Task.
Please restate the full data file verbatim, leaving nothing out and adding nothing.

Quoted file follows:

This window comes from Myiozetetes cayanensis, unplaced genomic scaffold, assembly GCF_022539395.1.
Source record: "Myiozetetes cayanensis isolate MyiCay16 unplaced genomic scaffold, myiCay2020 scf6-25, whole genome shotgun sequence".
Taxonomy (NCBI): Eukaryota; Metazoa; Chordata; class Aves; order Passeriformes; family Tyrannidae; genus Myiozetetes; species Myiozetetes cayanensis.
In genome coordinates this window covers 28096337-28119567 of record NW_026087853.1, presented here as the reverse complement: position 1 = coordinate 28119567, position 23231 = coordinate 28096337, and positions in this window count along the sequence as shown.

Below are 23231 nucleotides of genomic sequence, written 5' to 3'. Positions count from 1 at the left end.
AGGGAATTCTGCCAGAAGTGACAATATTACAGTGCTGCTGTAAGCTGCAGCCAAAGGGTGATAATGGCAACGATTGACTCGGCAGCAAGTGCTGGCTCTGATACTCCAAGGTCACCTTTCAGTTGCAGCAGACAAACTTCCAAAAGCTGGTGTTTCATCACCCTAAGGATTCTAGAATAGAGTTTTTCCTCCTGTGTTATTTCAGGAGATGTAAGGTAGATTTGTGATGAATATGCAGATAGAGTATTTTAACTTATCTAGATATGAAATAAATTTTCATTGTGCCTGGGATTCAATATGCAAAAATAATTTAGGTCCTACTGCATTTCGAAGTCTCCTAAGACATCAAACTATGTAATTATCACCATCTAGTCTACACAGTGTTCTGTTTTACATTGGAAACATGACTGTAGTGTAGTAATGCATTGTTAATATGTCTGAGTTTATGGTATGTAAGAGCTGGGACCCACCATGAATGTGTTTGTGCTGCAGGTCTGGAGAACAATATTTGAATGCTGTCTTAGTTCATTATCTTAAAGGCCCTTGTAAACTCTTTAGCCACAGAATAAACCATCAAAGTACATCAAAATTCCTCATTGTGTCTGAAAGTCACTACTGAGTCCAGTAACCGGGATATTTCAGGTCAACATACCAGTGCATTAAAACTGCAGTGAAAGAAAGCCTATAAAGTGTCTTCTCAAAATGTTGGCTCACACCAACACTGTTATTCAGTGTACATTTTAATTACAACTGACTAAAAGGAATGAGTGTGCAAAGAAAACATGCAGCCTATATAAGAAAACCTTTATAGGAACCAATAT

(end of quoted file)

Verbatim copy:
This window comes from Myiozetetes cayanensis, unplaced genomic scaffold, assembly GCF_022539395.1.
Source record: "Myiozetetes cayanensis isolate MyiCay16 unplaced genomic scaffold, myiCay2020 scf6-25, whole genome shotgun sequence".
Taxonomy (NCBI): Eukaryota; Metazoa; Chordata; class Aves; order Passeriformes; family Tyrannidae; genus Myiozetetes; species Myiozetetes cayanensis.
In genome coordinates this window covers 28096337-28119567 of record NW_026087853.1, presented here as the reverse complement: position 1 = coordinate 28119567, position 23231 = coordinate 28096337, and positions in this window count along the sequence as shown.

Below are 23231 nucleotides of genomic sequence, written 5' to 3'. Positions count from 1 at the left end.
AGGGAATTCTGCCAGAAGTGACAATATTACAGTGCTGCTGTAAGCTGCAGCCAAAGGGTGATAATGGCAACGATTGACTCGGCAGCAAGTGCTGGCTCTGATACTCCAAGGTCACCTTTCAGTTGCAGCAGACAAACTTCCAAAAGCTGGTGTTTCATCACCCTAAGGATTCTAGAATAGAGTTTTTCCTCCTGTGTTATTTCAGGAGATGTAAGGTAGATTTGTGATGAATATGCAGATAGAGTATTTTAACTTATCTAGATATGAAATAAATTTTCATTGTGCCTGGGATTCAATATGCAAAAATAATTTAGGTCCTACTGCATTTCGAAGTCTCCTAAGACATCAAACTATGTAATTATCACCATCTAGTCTACACAGTGTTCTGTTTTACATTGGAAACATGACTGTAGTGTAGTAATGCATTGTTAATATGTCTGAGTTTATGGTATGTAAGAGCTGGGACCCACCATGAATGTGTTTGTGCTGCAGGTCTGGAGAACAATATTTGAATGCTGTCTTAGTTCATTATCTTAAAGGCCCTTGTAAACTCTTTAGCCACAGAATAAACCATCAAAGTACATCAAAATTCCTCATTGTGTCTGAAAGTCACTACTGAGTCCAGTAACCGGGATATTTCAGGTCAACATACCAGTGCATTAAAACTGCAGTGAAAGAAAGCCTATAAAGTGTCTTCTCAAAATGTTGGCTCACACCAACACTGTTATTCAGTGTACATTTTAATTACAACTGACTAAAAGGAATGAGTGTGCAAAGAAAACATGCAGCCTATATAAGAAAACCTTTATAGGAACCAATAT